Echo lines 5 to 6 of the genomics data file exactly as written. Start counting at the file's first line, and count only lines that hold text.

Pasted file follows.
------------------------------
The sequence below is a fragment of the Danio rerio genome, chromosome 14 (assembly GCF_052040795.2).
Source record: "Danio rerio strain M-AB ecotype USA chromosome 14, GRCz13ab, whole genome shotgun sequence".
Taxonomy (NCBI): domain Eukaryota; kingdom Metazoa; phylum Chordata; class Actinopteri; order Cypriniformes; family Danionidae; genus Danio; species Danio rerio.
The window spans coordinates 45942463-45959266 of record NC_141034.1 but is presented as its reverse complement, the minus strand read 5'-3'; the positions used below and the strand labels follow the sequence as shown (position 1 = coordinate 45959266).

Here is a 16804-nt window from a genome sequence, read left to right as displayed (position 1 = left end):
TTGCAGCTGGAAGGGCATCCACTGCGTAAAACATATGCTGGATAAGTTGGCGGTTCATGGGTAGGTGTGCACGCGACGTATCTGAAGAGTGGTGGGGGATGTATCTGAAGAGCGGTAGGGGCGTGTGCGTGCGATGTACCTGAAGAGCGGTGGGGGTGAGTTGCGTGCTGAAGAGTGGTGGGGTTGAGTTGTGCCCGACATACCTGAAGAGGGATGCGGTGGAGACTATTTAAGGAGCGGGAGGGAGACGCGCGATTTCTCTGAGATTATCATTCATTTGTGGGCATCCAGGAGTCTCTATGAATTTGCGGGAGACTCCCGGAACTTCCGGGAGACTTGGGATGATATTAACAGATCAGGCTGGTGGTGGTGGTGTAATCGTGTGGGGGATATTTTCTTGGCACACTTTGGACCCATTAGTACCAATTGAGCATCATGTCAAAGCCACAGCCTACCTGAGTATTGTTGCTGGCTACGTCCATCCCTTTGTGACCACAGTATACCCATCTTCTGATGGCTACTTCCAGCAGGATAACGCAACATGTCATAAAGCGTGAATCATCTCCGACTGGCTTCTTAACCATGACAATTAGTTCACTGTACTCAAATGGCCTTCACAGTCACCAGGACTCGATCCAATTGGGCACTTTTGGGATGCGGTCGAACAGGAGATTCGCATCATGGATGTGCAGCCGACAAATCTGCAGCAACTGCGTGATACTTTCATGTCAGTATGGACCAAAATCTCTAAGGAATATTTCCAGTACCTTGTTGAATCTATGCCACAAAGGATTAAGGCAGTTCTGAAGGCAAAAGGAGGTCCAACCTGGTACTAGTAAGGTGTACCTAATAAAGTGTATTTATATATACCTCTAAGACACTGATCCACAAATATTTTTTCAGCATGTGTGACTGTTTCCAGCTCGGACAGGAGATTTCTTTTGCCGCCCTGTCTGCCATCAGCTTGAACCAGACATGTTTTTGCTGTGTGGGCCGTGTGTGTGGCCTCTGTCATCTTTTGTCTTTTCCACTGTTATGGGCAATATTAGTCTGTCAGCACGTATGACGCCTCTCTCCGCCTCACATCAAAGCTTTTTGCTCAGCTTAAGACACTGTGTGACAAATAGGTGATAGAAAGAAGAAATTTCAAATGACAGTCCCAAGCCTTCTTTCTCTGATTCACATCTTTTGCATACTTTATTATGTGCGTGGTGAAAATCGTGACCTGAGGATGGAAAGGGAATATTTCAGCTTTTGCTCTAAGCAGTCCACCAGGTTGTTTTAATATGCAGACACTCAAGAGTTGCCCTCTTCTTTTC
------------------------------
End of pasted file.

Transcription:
Here is a 16804-nt window from a genome sequence, read left to right as displayed (position 1 = left end):
TTGCAGCTGGAAGGGCATCCACTGCGTAAAACATATGCTGGATAAGTTGGCGGTTCATGGGTAGGTGTGCACGCGACGTATCTGAAGAGTGGTGGGGGATGTATCTGAAGAGCGGTAGGGGCGTGTGCGTGCGATGTACCTGAAGAGCGGTGGGGGTGAGTTGCGTGCTGAAGAGTGGTGGGGTTGAGTTGTGCCCGACATACCTGAAGAGGGATGCGGTGGAGACTATTTAAGGAGCGGGAGGGAGACGCGCGATTTCTCTGAGATTATCATTCATTTGTGGGCATCCAGGAGTCTCTATGAATTTGCGGGAGACTCCCGGAACTTCCGGGAGACTTGGGATGATATTAACAGATCAGGCTGGTGGTGGTGGTGTAATCGTGTGGGGGATATTTTCTTGGCACACTTTGGACCCATTAGTACCAATTGAGCATCATGTCAAAGCCACAGCCTACCTGAGTATTGTTGCTGGCTACGTCCATCCCTTTGTGACCACAGTATACCCATCTTCTGATGGCTACTTCCAGCAGGATAACGCAACATGTCATAAAGCGTGAATCATCTCCGACTGGCTTCTTAACCATGACAATTAGTTCACTGTACTCAAATGGCCTTCACAGTCACCAGGACTCGATCCAATTGGGCACTTTTGGGATGCGGTCGAACAGGAGATTCGCATCATGGATGTGCAGCCGACAAATCTGCAGCAACTGCGTGATACTTTCATGTCAGTATGGACCAAAATCTCTAAGGAATATTTCCAGTACCTTGTTGAATCTATGCCACAAAGGATTAAGGCAGTTCTGAAGGCAAAAGGAGGTCCAACCTGGTACTAGTAAGGTGTACCTAATAAAGTGTATTTATATATACCTCTAAGACACTGATCCACAAATATTTTTTCAGCATGTGTGACTGTTTCCAGCTCGGACAGGAGATTTCTTTTGCCGCCCTGTCTGCCATCAGCTTGAACCAGACATGTTTTTGCTGTGTGGGCCGTGTGTGTGGCCTCTGTCATCTTTTGTCTTTTCCACTGTTATGGGCAATATTAGTCTGTCAGCACGTATGACGCCTCTCTCCGCCTCACATCAAAGCTTTTTGCTCAGCTTAAGACACTGTGTGACAAATAGGTGATAGAAAGAAGAAATTTCAAATGACAGTCCCAAGCCTTCTTTCTCTGATTCACATCTTTTGCATACTTTATTATGTGCGTGGTGAAAATCGTGACCTGAGGATGGAAAGGGAATATTTCAGCTTTTGCTCTAAGCAGTCCACCAGGTTGTTTTAATATGCAGACACTCAAGAGTTGCCCTCTTCTTTTC